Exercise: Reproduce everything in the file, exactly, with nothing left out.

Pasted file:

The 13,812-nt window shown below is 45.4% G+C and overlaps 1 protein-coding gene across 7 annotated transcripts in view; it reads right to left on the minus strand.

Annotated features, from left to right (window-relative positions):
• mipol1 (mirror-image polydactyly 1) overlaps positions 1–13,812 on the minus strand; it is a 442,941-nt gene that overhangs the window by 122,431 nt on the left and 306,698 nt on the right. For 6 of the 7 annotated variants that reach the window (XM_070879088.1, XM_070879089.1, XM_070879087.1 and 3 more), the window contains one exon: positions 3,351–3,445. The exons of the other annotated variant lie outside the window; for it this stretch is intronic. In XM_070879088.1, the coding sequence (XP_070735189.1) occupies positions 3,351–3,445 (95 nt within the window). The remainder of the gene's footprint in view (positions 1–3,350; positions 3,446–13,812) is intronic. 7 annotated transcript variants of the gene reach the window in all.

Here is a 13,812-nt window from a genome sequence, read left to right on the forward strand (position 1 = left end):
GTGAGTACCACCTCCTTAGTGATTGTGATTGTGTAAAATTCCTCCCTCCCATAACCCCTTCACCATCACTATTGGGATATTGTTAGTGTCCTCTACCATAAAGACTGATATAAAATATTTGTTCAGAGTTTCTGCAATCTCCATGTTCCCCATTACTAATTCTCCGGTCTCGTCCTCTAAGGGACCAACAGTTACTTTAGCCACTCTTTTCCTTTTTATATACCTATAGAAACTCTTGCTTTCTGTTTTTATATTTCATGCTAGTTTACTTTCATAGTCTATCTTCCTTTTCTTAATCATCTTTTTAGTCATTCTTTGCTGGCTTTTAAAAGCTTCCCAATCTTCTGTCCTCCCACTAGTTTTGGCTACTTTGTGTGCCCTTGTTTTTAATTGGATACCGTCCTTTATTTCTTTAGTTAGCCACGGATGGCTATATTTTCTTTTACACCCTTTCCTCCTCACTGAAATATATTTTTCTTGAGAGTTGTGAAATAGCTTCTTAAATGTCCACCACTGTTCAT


The 13,812-nt window shown below is 45.4% G+C and overlaps 1 protein-coding gene across 7 annotated transcripts in view; it reads right to left on the minus strand.

Annotated features, from left to right (window-relative positions):
• mipol1 (mirror-image polydactyly 1) overlaps positions 1–13,812 on the minus strand; it is a 442,941-nt gene that overhangs the window by 122,431 nt on the left and 306,698 nt on the right. For 6 of the 7 annotated variants that reach the window (XM_070879088.1, XM_070879089.1, XM_070879087.1 and 3 more), the window contains one exon: positions 3,351–3,445. The exons of the other annotated variant lie outside the window; for it this stretch is intronic. In XM_070879088.1, the coding sequence (XP_070735189.1) occupies positions 3,351–3,445 (95 nt within the window). The remainder of the gene's footprint in view (positions 1–3,350; positions 3,446–13,812) is intronic. 7 annotated transcript variants of the gene reach the window in all.

Here is a 13,812-nt window from a genome sequence, read left to right on the forward strand (position 1 = left end):
GTGAGTACCACCTCCTTAGTGATTGTGATTGTGTAAAATTCCTCCCTCCCATAACCCCTTCACCATCACTATTGGGATATTGTTAGTGTCCTCTACCATAAAGACTGATATAAAATATTTGTTCAGAGTTTCTGCAATCTCCATGTTCCCCATTACTAATTCTCCGGTCTCGTCCTCTAAGGGACCAACAGTTACTTTAGCCACTCTTTTCCTTTTTATATACCTATAGAAACTCTTGCTTTCTGTTTTTATATTTCATGCTAGTTTACTTTCATAGTCTATCTTCCTTTTCTTAATCATCTTTTTAGTCATTCTTTGCTGGCTTTTAAAAGCTTCCCAATCTTCTGTCCTCCCACTAGTTTTGGCTACTTTGTGTGCCCTTGTTTTTAATTGGATACCGTCCTTTATTTCTTTAGTTAGCCACGGATGGCTATATTTTCTTTTACACCCTTTCCTCCTCACTGAAATATATTTTTCTTGAGAGTTGTGAAATAGCTTCTTAAATGTCCACCACTGTTCAT